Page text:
The United States is always an outsize player abroad, its statements often carrying more effect in foreign lands than at home. But Mr. Trump’s use of bald threats and warnings of military intervention have accelerated the laws of unintended consequences.
“No one should be allowed to decide on a military action on the Korean Peninsula without South Korean agreement,” he said, executing exactly the kind of split between Seoul and Washington that Kim Jong-un, the North Korean leader, has long sought.
His declaration underscored how Mr. Trump’s language, which took White House aides by surprise, is sowing division with an ally whose help would be vital to the success of any American military campaign on the divided peninsula.
South Koreans have seen a lot of tensions with Washington, but they have never seen an American president explicitly threaten the North with talk of “fire and fury like the world has never seen,” or a declaration that American forces are “locked and loaded” for a conflict.
“The Americans had always been an ally who would prevent, not start, war on the Korean Peninsula,” said Kim Ji-woon, a college student attending a rally on Monday in central Seoul that featured a large banner reading, “Trump, shut up!”
“With his trash war talk,” the student said, “Trump makes me wonder what’s the use of the alliance.”
Mr. Moon has been careful to avoid any steps that his conservative enemies could use to accuse him of undermining the South’s relationship with the United States. But all South Korean leaders have learned that it is politically untenable to look too weak to stand up to a bigger power, even if it happens to be the country’s main ally.
Many South Koreans have seethed in recent days over other comments by Senator Lindsey Graham, Republican of South Carolina, about how a conflict with the North would play out.
“If thousands die, they’re going to die over there — they’re not going to die here,” Mr. Graham said on NBC’s “Today” show, adding that Mr. Trump shared that view and was willing to use military force if necessary. “He’s told me that to my face — and that may be provocative, but not really. When you’re president of the United States, where does your allegiance lie?”
Iran poses a different issue. Mr. Trump has made clear he would like to exit from the Iran deal as fast as he can, though he has never publicly discussed how that could pave the way for Iran to resume producing uranium and plutonium at levels that could be diverted to weapons use. Some in Iran’s Revolutionary Guards Corps would also like to see the deal collapse, so they can resume their nuclear activities.
Mr. Rouhani has no interest in watching the agreement dissolve: It is the core of Iran’s new economic relationship with Europe, Russia and China. If the country raced again to produce near-bomb-grade fuel, an international movement could well arise to reimpose sanctions, unless Iran could successfully argue that Mr. Trump goaded the country into its actions.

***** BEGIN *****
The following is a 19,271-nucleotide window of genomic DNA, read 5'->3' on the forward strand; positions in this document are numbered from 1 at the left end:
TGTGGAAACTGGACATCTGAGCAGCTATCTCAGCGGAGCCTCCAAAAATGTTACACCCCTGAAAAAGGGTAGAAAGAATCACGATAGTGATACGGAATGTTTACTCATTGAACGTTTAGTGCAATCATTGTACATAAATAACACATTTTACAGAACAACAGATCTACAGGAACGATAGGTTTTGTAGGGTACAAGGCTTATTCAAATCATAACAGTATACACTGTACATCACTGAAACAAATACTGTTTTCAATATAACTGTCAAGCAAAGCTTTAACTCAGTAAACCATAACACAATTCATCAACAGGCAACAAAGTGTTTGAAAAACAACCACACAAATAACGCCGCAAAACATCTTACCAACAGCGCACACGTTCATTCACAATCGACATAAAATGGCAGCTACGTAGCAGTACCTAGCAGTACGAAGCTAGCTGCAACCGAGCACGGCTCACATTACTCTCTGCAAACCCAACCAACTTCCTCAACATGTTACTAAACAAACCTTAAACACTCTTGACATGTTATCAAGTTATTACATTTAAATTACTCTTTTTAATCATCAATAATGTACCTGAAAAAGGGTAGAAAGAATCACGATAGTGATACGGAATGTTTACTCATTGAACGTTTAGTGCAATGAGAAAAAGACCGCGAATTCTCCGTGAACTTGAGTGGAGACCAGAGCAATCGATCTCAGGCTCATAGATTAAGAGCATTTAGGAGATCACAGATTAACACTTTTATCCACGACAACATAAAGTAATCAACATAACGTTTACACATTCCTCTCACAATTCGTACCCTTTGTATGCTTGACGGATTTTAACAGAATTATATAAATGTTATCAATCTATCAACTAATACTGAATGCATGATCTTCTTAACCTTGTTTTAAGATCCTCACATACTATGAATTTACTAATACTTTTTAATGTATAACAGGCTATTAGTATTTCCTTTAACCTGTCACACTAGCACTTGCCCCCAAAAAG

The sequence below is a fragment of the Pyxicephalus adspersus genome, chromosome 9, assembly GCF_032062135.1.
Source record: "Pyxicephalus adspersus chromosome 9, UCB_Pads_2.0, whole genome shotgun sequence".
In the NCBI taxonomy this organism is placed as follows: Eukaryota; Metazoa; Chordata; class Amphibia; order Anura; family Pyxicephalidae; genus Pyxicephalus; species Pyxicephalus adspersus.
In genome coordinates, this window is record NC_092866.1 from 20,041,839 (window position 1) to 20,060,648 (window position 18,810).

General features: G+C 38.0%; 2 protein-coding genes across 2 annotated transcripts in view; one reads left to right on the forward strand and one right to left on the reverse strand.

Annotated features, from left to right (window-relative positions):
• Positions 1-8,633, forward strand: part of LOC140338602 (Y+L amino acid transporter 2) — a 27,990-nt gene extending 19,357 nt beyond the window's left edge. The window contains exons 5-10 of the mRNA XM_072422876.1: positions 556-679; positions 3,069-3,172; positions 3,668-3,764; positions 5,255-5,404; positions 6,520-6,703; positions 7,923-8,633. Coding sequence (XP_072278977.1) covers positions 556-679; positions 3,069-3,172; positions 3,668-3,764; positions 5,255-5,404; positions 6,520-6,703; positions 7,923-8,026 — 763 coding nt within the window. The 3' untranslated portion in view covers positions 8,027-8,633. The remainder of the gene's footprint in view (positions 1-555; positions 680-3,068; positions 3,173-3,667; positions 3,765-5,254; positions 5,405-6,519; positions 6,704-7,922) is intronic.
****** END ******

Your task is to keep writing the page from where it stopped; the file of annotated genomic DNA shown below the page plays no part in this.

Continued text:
But Mr. Rouhani’s statements to Iranian lawmakers were driven by a domestic imperative not to be seen giving in to American threats to pull out of the deal or renegotiate or widen it.
Mr. Rouhani’s warning was immediately taken up by the Trump administration. Nikki R. Haley, the American ambassador to the United Nations, said in a statement that the warning amounted to an Iranian attempt at blackmail.
“Iran cannot be allowed to use the nuclear deal to hold the world hostage,” Ms. Haley said in the statement.
The new United States sanctions on Iran, she said, were not a violation of the nuclear deal but part of an effort to “hold Iran responsible for its missile launches, support for terrorism, disregard for human rights and violations of U.N. Security Council resolutions.”
Several other Iranian officials have recently threatened to restart industrial-scale uranium enrichment. Ali Akbar Salehi, the president of the Atomic Energy Organization of Iran and a key negotiator of the deal, said the country could go up to 20 percent enrichment of uranium to “surprise the Americans and their supporters.” While that level does not produce bomb-grade material, it is close — and when Iran began enriching uranium at 20 percent several years ago, it triggered one of the crises that led to threats of conflict and, ultimately, the negotiation over the nuclear deal.
Mr. Maduro’s move to rally Venezuela behind new military exercises seemed driven by a desire to remind Venezuelans of previous eras in which the United States meddled in Latin America. The country’s defense minister, Vladimir Padrino, warned that the United States sought the nation’s oil supplies, an accusation straight out of the history books.
Vice President Mike Pence, in a speech on Monday, struck a more conciliatory note, saying that a diplomatic approach must be employed to stop the country’s slide into authoritarian rule.
Mr. Trump, he said in a visit to Colombia, “made it very clear that we will not stand by while Venezuela collapses into dictatorship.”
“A failed state in Venezuela threatens the security and prosperity of our entire hemisphere and the people of the United States of America.” But Mr. Pence never explained what, if any, military solution to the problem was available.
His hosts bristled at Mr. Trump’s threat. “The possibility of a military intervention shouldn’t even be considered,” President Juan Manuel Santos of Colombia said during Mr. Pence’s visit.